In the interest of wrapping up—Mulder realizes the janitor he saw is connected, and in fact he turns out to by Kyle, Mrs. Goldman’s son. He’s inadvertently causing the ear-ringing when he tries to reach out to people telepathically, but really he just wants to find his sister. Mulder sees no parallels here at all, nope not a one. Mulder and Scully sorta/kinda arrest Kyle, and take him to Dr. Goldman, who takes a blood sample. But then Kyle goes Rogue, and he and Molly Wonder Twin the shit out of the hospital before Scanners-ing Dr. Goldman’s brainmeats till his head exploded, and then Quicksilver-and-Scarlet-Witching the heck out of there—what I mean is, they escape together. Naturally Mulder cadges the blood sample before the Feds get there. Happy ending, X-Files style.
So, what do we think? Personally, I think last night’s episode was already stronger than the premiere, and I have high hopes for the rest of this mini! It does feel strange to have two X-Files nights in a row, though.
If nothing else, The X-Files has not forgotten how to do a classic MOTW cold opening. Dr. Sanjay’s ear-ringing and suicide manage to be creepy as hell, while establishing sympathy for the poor man. This is what Dr. Sanjay’s eye looked like:
See? Creepy as hell. Back in the day, The X-Files was on at 9:00pm because it often tipped into being a straight-up horror show. So it was interesting to see that the miniseries will be aired normally on Mondays at 8:00, and that last night’s episode was one of their most gruesome ever. We got that eyeball, a letter-opener-suicide, a self-C-Section, and mutated child prisoners, and that was all before a guy’s head exploded. Good stuff!
I’m not sure if this happened for anyone else, but when the ominous nun came onscreen a promo for Lucifer floated up right in front of her, which was fun.
The show has done the mutant/gifted children plot before, and I’d really like them to pay it off at some point. Is there just a new generation of mutants, all in their 20s and 30s now, hiding out across America? Have they had kids? Is this thread ever going to lead anywhere?
During the premiere, I was pleased with the show’s willingness to drop real historical facts to justify Mulder’s rants. When Sveta expresses doubt, he doesn’t pile on more conspiracy theories, he goes straight to the Tuskegee syphilis experiments and the life of Henrietta Lacks, two well-documented cases of a white US government exploiting African-Americans. Today, when a Fed goon threatens him, he goes straight to Edward Snowden. It’s an interesting line to walk to put some distance between Mulder and the real army of Glenn Becks he helped produce – Mulder is on the side of the oppressed. He antagonizes security guards who use their muscle indiscriminately, doctors who would experiment on helpless children, a Catholic order that would use conservative morality against young girls. It was a canny move on the show’s part, given all the think pieces that have explored The X-Files’ influence.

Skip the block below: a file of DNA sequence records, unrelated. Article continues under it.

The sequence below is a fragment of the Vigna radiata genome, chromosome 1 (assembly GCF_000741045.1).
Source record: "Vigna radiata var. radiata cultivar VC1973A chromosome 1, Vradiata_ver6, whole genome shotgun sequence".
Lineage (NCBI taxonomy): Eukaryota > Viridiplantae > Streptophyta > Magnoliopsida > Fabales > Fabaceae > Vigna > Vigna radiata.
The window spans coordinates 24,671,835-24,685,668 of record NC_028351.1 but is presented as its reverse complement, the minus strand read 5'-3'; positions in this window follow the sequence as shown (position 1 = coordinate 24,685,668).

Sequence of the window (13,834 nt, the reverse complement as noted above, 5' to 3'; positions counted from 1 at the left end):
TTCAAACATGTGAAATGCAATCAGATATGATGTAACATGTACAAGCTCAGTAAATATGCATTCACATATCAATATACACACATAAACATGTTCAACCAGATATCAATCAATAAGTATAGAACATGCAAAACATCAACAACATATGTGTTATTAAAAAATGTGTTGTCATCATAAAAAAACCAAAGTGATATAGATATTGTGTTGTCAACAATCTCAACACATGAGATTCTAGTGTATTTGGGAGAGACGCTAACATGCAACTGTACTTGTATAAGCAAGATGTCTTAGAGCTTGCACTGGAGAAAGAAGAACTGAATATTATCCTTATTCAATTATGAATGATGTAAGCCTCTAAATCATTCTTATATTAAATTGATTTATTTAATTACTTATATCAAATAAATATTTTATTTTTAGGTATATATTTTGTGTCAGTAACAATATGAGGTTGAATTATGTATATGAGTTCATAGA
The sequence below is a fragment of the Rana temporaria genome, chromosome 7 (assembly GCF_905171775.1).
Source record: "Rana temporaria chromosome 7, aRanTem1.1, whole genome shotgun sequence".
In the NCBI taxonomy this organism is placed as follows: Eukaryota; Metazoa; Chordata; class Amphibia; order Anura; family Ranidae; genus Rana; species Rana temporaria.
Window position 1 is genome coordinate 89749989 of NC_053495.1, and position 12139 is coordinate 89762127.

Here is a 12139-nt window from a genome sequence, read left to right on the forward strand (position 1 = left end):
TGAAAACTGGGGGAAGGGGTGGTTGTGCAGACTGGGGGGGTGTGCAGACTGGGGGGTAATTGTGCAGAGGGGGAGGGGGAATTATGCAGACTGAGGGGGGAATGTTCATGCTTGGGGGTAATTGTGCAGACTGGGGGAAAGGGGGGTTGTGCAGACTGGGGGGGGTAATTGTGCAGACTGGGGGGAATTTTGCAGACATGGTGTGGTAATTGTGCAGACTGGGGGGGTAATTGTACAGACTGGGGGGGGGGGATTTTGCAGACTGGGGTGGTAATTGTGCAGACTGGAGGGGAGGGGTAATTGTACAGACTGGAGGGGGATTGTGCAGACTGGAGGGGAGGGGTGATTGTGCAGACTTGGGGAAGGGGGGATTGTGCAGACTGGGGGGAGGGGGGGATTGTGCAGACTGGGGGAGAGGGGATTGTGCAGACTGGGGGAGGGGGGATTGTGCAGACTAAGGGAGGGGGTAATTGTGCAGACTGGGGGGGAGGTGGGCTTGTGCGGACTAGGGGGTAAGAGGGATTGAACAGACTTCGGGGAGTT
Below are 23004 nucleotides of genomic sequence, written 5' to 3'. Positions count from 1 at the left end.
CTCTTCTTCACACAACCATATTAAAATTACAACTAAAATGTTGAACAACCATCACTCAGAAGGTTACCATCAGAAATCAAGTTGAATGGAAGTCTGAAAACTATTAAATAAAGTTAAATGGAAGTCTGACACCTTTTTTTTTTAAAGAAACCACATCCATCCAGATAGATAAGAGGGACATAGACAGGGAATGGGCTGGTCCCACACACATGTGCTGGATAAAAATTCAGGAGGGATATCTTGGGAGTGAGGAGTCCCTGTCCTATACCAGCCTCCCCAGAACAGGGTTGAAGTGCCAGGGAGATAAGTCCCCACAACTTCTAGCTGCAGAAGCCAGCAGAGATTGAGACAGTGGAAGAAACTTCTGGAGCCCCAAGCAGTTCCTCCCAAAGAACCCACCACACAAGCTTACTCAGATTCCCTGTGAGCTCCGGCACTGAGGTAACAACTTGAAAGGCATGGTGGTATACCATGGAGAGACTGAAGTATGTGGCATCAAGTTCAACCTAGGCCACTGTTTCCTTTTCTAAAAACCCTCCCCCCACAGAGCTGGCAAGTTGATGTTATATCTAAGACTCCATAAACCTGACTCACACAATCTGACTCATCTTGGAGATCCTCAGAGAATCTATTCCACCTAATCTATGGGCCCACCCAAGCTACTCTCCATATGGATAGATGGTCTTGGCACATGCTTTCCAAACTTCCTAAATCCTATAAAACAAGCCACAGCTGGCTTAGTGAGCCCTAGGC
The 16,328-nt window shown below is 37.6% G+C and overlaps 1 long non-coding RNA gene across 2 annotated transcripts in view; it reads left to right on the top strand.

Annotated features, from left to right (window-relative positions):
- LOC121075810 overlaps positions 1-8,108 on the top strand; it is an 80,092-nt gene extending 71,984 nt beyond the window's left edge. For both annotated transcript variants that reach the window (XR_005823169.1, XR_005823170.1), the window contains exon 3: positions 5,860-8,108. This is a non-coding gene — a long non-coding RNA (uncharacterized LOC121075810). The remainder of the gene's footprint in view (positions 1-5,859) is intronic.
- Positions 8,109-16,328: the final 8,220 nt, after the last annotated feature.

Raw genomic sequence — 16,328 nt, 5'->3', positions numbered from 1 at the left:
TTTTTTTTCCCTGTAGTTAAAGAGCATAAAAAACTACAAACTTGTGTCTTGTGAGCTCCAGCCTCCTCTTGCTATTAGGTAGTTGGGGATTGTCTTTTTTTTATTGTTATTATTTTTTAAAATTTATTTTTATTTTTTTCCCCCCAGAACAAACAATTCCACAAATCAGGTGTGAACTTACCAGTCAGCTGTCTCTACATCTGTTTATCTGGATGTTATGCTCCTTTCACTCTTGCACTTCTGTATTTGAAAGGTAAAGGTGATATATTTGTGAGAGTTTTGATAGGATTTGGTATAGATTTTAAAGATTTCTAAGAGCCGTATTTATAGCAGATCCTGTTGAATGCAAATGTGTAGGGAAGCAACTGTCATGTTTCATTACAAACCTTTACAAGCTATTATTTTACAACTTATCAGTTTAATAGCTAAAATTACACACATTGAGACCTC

I’m still thinking my way through the extended memory/fantasy sequences imagining Mulder and Scully’s lives with William. I found these scenes emotionally affecting – it was also interesting to see how their visions differed. Scully is the caretaker, walking William to a big brick school, picking him up, comforting him when he breaks his arm. Mulder is the Platonic idea of a dad – first introducing William to 2001 (providing a nice mirror to the apes shown during the hospital sequence), then teaching him how to build a rocket. Both visions end in horror. Scully walks in to find William’s face mutating into a Grey’s face, while Mulder finds William recreating his sister Samantha’s abduction. I really liked the vision of each of them as parents, but you’ll notice that even in these fantasies they’re not working together as parents. You get the sense that each of them believe they’d have separated, even if they’d been able to keep William. Scully keeps him during the week and makes sure he gets to school before she heads off to surgery, while Mulder has him on weekends for late night movie sessions and experiments in the yard that he tries to hide from Scully. I find this very interesting. It’s as though the old Scully and Mulder relationship is here – the absolute trust and care for each other, but all the flirtation and romantic tension has been drained from it. I could see them as totally platonic co-parents.
I don’t know if I’m OK with this future. I think I may need to fight it.